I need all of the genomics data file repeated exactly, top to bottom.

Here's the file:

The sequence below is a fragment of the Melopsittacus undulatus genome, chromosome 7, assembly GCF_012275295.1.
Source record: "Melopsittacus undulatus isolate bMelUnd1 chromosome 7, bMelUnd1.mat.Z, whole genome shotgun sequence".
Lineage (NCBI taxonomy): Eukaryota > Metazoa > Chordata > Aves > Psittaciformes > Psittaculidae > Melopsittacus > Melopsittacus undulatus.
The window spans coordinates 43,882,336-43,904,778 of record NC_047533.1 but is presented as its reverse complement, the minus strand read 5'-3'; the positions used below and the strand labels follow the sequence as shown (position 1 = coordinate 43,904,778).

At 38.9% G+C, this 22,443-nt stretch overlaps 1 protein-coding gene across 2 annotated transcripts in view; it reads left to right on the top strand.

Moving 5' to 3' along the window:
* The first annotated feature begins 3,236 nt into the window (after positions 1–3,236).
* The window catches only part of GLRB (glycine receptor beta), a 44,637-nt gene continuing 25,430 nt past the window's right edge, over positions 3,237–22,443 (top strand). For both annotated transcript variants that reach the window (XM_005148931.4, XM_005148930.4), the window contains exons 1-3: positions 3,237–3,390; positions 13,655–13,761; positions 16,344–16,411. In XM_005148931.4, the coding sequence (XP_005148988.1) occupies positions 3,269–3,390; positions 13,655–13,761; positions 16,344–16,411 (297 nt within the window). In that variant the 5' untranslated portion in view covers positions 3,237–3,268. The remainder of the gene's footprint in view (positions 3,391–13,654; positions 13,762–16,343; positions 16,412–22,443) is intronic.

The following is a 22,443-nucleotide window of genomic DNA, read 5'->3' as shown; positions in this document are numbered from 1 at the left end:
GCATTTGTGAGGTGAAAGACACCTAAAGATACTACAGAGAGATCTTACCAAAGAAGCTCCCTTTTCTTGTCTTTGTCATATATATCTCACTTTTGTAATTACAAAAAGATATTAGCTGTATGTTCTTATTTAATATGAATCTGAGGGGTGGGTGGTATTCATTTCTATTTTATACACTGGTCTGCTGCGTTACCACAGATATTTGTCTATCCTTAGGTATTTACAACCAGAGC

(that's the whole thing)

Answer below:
The sequence below is a fragment of the Melopsittacus undulatus genome, chromosome 7, assembly GCF_012275295.1.
Source record: "Melopsittacus undulatus isolate bMelUnd1 chromosome 7, bMelUnd1.mat.Z, whole genome shotgun sequence".
Lineage (NCBI taxonomy): Eukaryota > Metazoa > Chordata > Aves > Psittaciformes > Psittaculidae > Melopsittacus > Melopsittacus undulatus.
The window spans coordinates 43,882,336-43,904,778 of record NC_047533.1 but is presented as its reverse complement, the minus strand read 5'-3'; the positions used below and the strand labels follow the sequence as shown (position 1 = coordinate 43,904,778).

At 38.9% G+C, this 22,443-nt stretch overlaps 1 protein-coding gene across 2 annotated transcripts in view; it reads left to right on the top strand.

Moving 5' to 3' along the window:
* The first annotated feature begins 3,236 nt into the window (after positions 1–3,236).
* The window catches only part of GLRB (glycine receptor beta), a 44,637-nt gene continuing 25,430 nt past the window's right edge, over positions 3,237–22,443 (top strand). For both annotated transcript variants that reach the window (XM_005148931.4, XM_005148930.4), the window contains exons 1-3: positions 3,237–3,390; positions 13,655–13,761; positions 16,344–16,411. In XM_005148931.4, the coding sequence (XP_005148988.1) occupies positions 3,269–3,390; positions 13,655–13,761; positions 16,344–16,411 (297 nt within the window). In that variant the 5' untranslated portion in view covers positions 3,237–3,268. The remainder of the gene's footprint in view (positions 3,391–13,654; positions 13,762–16,343; positions 16,412–22,443) is intronic.

The following is a 22,443-nucleotide window of genomic DNA, read 5'->3' as shown; positions in this document are numbered from 1 at the left end:
GCATTTGTGAGGTGAAAGACACCTAAAGATACTACAGAGAGATCTTACCAAAGAAGCTCCCTTTTCTTGTCTTTGTCATATATATCTCACTTTTGTAATTACAAAAAGATATTAGCTGTATGTTCTTATTTAATATGAATCTGAGGGGTGGGTGGTATTCATTTCTATTTTATACACTGGTCTGCTGCGTTACCACAGATATTTGTCTATCCTTAGGTATTTACAACCAGAGC